If you want to grow your presence, genuinely, focus on interaction. Focus on ensuring that, whether you have 20 followers or 200 followers, they see your posts, they read your words or they view your artwork. Because it’s the people who invest in you that you need to invest in.

I cannot stress this enough: STOP LOOKING AT FOLLOWER COUNT. What matters is that people hear you, they understand you and they appreciate you. What doesn’t matter is that you’re popular. Because I can assure you of this, even the most successful of bloggers in this world don’t do it for popularity. They do it because they love what they do and they want to share, to connect, to appreciate.

Also, you can still feel hella unpopular and hella lonely even with thousands or hundreds of thousands of followers if your followers don’t pay attention to your content.

Story time:

My former boss was under the impression that having 600,000 followers on twitter meant that 600,000 people were reading every tweet that was put out.

Every time that we tweeted and he didn’t allow us pay attention to the feedback we were getting, less and less people would bother reading our tweets the next time. Not only that but, every time we distributed tweeted, not listening to the feedback we were getting, we would lose followers in droves. People were becoming uninterested in what we were sharing and we were failing to build relationships with our audience.

His answer? Buy more leads. Buy more followers. (Yes, this a second boss telling me that buying more followers is the solution to digital marketing) According to him, all we needed to do was buy more followers for our twitter account.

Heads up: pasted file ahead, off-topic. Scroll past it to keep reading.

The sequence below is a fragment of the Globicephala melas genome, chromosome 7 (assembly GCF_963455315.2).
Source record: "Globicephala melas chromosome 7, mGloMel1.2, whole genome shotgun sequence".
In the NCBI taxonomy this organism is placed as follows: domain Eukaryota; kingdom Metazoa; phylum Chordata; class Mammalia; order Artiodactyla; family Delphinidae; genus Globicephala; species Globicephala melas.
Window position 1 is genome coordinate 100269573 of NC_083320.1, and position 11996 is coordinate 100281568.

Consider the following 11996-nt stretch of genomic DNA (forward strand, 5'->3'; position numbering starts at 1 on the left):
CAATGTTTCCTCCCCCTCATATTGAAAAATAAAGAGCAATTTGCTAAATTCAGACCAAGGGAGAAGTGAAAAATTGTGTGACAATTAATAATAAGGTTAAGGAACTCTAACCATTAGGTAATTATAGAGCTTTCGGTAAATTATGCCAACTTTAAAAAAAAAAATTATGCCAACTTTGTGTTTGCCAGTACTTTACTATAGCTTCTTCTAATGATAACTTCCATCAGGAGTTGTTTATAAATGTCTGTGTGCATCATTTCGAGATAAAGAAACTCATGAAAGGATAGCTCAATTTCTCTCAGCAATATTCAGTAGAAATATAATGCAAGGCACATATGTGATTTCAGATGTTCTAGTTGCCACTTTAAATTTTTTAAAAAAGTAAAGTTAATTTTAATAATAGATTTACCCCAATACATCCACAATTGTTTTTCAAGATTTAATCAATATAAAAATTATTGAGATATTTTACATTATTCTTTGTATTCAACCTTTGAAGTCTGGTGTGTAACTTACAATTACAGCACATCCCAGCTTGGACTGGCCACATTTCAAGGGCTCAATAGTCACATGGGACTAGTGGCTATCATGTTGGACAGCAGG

As a result, over the period of six months in which he was in charge of Digital Services, our twitter analytics systematically declined in readership and systematically increased in unfollow rates.

It wasn’t until he went on holiday that I had free power to design the social media distribution the way I wanted, taking into account the feedback I’d been receiving for months. We went from an average of 25-35% interaction per tweet to having 70% and 74% interaction during the two weeks he was on holiday.

When I showed the analytics to ‘Upper Management’ they agreed with me (for the first time ever) and we began taking a new approach to our emails, blog and social media – one that was about sharing information and building relationships, listening to the feedback we were being given and using that for our growth. We focused on our digital platforms being a two-way flow of communication. It wasn’t until my boss stopped counting followers each day that the followers actually started growing. They were growing because, for the first time in the six months he’d been my boss, we were actually taking the right approach to digital marketing.